Role of essential protein kinases in regulation of meiotic chromosome segregation

Project leader: Ľuboš Čipák
Project duration: 2013 - 2017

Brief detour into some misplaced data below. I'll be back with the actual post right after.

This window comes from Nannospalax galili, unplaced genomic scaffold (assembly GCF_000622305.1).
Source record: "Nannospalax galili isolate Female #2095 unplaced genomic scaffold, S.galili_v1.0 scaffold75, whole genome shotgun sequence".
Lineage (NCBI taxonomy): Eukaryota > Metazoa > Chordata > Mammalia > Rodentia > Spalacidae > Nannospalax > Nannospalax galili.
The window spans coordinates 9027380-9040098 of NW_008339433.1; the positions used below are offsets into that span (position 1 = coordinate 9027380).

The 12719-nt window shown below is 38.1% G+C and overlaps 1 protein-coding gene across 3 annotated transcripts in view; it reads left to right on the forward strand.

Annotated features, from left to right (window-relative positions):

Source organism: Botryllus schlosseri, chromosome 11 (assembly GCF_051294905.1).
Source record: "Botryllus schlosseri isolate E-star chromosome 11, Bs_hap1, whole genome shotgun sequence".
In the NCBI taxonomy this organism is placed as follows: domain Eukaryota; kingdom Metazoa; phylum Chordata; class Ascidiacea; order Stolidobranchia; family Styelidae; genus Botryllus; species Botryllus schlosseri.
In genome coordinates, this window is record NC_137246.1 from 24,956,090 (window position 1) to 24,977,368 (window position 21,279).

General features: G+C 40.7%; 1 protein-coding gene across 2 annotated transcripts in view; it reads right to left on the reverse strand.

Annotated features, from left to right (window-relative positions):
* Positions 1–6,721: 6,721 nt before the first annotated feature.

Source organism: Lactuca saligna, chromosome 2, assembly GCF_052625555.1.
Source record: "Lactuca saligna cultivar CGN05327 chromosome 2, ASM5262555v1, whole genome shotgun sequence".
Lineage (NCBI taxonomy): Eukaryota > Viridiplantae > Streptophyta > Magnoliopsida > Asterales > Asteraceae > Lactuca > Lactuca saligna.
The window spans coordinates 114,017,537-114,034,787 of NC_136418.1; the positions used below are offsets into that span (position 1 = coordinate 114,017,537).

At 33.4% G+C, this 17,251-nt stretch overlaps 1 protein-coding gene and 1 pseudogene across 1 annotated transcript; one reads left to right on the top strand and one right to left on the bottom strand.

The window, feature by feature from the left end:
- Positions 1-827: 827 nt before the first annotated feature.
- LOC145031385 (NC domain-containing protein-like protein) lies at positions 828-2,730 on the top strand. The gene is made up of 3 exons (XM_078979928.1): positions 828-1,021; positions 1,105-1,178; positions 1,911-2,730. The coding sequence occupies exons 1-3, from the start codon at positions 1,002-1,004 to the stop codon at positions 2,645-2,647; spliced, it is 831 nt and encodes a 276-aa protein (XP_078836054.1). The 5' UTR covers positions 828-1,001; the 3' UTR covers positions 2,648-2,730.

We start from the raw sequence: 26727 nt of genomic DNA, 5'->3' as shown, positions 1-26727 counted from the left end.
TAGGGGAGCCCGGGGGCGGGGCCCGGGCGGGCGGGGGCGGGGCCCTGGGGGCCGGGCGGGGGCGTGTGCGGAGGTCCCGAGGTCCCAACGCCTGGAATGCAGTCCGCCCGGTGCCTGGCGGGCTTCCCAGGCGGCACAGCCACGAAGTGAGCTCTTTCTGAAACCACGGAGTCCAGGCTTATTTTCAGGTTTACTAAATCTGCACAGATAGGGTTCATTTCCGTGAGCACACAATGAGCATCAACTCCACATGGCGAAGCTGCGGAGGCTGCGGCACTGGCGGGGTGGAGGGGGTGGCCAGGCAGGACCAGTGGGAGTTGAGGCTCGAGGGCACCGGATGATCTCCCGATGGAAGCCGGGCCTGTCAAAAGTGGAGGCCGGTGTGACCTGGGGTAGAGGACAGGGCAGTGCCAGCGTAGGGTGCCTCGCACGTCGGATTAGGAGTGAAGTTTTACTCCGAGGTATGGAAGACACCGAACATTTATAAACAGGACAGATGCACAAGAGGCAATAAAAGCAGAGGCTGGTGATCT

Meiosis is a specialized cell cycle that reduces a diploid genome to a haploid genome. Although we understand certain aspects of meiotic chromosome segregation, we are far from a thorough understanding of it. This project is aimed to analyze in depth the role of essential protein kinases required for proper segregation of chromosomes during meiosis and to understand the underlying molecular mechanisms of its regulation. Specifically, we will use conditional analog-sensitive alleles of protein kinases essential for cell growth to study meiosis specific function of these protein kinases. We will elucidate their role in meiotic recombination, mono-orientation of sister kinetochores and protection of centromeric cohesion. Furthermore, the functional kinase´s complexes will be isolated and protein kinase targets and their phosphomodifications will be determined. This will allow us to suggest molecular mechanism and draw models of how chromosome segregation is regulated by essential protein kinases during meiosis. Given a high conservation of the cell cycle machinery, obtained results will be relevant as well for studies of meiosis in higher eukaryotes, including humans. They could reveal much about the mechanism of gamete development and sexual reproduction with implications for diagnostics and treatment of infertility, certain cancers and genetic diseases.


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